Mar 132020


(We present Andy Synn‘s review of the ambitious new double album created by Mare Cognitum (California) and Spectral Lore (Greece), which is being released today by I, Voidhanger Records and features cover art by Elijah Tamu.)

Call me a glutton for punishment, but not only is this the second double-album I’m reviewing this week, but it’s actually even longer than the first one!

What makes it different (very different, in fact) is that rather than being the product of just one band’s vision, Wanderers: Astrology of the Nine (and that’s the last time I’m going to be typing that in full) is a split-release from two artists, Spectral Lore and Mare Cognitum, each of whom contributes a full album’s worth of blistering blackened riffage and eerie, extraterrestrial atmosphere.

But wait, there’s more! Not only is the album arranged very differently to a traditional split – instead of grouping the songs by band they’re arranged (mostly) in an alternating pattern, loosely following the order of the planets in our solar system – but the final two tracks are in fact the result of a collaborative effort designed to fuse the best parts of both artists into one collective whole.

Of course, the problem with shooting for the stars is that there’s a lot that can go wrong out there in the formless void… so the question is, have Spectral Lore and Mare Cognitum found a way to boldly go where no band has gone before, or is this one giant leap too far? Continue reading »

Sep 192016

Reviews in Haikus


(Andy Synn brings us a new installment in his series of album reviews in haiku. Three reviews of three lines each come after the jump. With music, of course.)

Despite what I’ve seen suggested by certain slightly ill-informed commenters recently, Metal’s obsession with space and the vast potential and possibilities of the great beyond is nothing new.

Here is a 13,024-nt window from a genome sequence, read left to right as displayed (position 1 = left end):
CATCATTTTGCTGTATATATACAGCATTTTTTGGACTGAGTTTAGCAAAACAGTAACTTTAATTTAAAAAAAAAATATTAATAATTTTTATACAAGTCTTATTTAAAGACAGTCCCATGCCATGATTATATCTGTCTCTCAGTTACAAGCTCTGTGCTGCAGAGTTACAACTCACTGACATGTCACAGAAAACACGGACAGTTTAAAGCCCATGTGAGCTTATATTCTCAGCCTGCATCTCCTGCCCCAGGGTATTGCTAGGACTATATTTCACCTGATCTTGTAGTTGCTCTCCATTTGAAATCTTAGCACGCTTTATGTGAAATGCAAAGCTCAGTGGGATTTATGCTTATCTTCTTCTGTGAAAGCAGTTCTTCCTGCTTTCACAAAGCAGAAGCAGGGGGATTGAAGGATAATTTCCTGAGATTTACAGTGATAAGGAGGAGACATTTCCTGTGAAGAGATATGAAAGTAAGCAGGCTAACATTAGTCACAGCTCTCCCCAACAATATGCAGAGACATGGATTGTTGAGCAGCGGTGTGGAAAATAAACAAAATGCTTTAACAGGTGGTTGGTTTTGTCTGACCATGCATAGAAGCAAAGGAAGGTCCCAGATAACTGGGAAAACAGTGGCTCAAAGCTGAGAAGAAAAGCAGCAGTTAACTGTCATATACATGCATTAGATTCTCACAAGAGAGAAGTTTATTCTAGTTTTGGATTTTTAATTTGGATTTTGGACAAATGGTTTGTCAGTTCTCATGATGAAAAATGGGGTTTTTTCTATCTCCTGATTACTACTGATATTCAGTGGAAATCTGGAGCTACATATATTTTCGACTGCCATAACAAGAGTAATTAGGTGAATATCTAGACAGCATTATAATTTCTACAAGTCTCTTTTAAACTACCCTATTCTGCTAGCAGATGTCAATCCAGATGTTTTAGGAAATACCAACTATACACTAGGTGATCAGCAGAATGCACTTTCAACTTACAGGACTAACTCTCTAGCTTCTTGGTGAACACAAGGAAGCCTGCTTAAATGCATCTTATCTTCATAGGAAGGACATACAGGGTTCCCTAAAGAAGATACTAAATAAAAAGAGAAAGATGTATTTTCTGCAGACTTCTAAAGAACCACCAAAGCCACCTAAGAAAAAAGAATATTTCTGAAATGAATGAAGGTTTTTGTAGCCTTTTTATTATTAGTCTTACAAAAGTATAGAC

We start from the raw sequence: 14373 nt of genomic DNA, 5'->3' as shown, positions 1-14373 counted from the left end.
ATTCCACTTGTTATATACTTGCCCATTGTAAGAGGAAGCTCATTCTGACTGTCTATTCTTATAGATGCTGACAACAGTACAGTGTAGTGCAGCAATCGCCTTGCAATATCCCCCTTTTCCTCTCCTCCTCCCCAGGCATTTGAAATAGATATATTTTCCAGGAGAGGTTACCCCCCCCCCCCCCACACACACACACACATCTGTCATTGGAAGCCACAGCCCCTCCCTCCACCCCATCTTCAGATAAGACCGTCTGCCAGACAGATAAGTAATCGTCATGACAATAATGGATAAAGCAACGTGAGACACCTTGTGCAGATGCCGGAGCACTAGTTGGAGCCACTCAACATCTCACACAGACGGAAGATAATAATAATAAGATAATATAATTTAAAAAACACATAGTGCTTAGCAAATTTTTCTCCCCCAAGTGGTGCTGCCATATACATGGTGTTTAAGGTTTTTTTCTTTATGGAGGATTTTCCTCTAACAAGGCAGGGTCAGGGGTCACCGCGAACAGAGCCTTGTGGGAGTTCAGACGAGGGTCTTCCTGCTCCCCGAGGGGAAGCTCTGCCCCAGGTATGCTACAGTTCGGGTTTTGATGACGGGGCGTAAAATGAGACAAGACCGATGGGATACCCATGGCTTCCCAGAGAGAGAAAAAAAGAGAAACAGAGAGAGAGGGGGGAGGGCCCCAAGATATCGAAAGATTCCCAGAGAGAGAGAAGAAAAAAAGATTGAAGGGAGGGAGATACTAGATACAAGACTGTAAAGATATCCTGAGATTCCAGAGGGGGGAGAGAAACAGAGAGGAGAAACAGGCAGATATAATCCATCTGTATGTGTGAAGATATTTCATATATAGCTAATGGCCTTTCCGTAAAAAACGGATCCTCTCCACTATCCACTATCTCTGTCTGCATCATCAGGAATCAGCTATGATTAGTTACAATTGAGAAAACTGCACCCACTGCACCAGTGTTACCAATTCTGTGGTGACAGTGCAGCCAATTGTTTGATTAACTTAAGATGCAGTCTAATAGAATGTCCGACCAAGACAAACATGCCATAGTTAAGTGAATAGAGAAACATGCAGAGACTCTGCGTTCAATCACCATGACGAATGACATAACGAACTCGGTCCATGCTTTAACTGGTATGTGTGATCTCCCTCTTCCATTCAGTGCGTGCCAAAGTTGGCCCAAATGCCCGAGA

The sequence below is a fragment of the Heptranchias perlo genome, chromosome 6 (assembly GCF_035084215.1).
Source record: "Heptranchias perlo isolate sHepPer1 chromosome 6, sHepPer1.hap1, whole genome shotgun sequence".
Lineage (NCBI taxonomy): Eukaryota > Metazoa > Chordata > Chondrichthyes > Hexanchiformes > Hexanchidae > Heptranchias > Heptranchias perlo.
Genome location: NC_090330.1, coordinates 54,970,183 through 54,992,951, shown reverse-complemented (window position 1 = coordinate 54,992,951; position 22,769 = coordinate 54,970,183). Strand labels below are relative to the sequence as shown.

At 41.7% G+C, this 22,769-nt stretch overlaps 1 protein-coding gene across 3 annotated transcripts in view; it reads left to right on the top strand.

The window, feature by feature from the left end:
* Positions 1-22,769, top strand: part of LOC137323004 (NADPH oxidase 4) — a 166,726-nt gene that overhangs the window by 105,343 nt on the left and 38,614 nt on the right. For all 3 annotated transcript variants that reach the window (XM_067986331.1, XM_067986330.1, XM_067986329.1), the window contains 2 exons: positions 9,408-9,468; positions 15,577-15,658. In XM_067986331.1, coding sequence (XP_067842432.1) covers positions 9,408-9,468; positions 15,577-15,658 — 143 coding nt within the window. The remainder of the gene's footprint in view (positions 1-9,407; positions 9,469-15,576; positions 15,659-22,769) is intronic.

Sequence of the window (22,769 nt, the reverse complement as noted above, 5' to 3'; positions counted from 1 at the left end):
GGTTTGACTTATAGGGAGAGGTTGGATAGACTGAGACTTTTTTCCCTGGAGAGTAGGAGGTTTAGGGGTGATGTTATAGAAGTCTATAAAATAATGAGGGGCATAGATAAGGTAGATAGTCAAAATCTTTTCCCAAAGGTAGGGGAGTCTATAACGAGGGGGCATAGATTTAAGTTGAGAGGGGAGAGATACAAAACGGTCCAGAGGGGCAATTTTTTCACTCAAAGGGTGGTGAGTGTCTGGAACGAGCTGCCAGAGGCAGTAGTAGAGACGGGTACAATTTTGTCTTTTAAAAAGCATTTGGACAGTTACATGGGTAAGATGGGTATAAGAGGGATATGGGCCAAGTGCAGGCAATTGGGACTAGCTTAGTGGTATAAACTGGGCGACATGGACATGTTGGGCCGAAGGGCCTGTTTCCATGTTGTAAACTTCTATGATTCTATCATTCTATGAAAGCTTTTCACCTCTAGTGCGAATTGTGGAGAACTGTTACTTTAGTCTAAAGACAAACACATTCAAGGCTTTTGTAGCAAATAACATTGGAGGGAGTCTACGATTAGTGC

Let’s be honest for a second – a bunch of the genre’s progenitors were massive nerds who stole took inspiration from some of sci-fi’s biggest (and some not so big) names to feed their lyrics and concepts, and this basically laid the groundwork for everyone from Agalloch to Obscura to Wormed to draw their own inspirations from the same deep well, be it the pulpiest of science fiction or the hardest of science fact. Sometimes both.

So for the latest edition of this column I’ve selected three fantastic albums which, to date, haven’t been covered properly here on NCS, each of which firmly and confidently puts its own spin on the great interstellar enigma and our place as insignificant motes of fleeting life within the vast and unending void. Continue reading »

May 082016

Profanatica-The Curling Flame of Blasphemy


As I explained yesterday, I’ve been off my game for yet another week, with less time than usual to collect new music worth hearing. In a (futile) effort to play catch-up, I collected some new things yesterday and a lot more in this post, which is again devoted to metal in a blackened vein.


New York’s Profanatica have deep roots in the underground, with a string of short releases beginning in 1990. The band dissolved in about 1992 before releasing an album, but re-formed in 2001, though the first album still wouldn’t appear until 2007. Their fourth album, The Curling Flame of Blasphemy, is now set for release on July 22 by Hells Headbangers, the music prepared by the band’s two core members, drummer/vocalist Paul Ledney and bassist/guitarist John Gelso.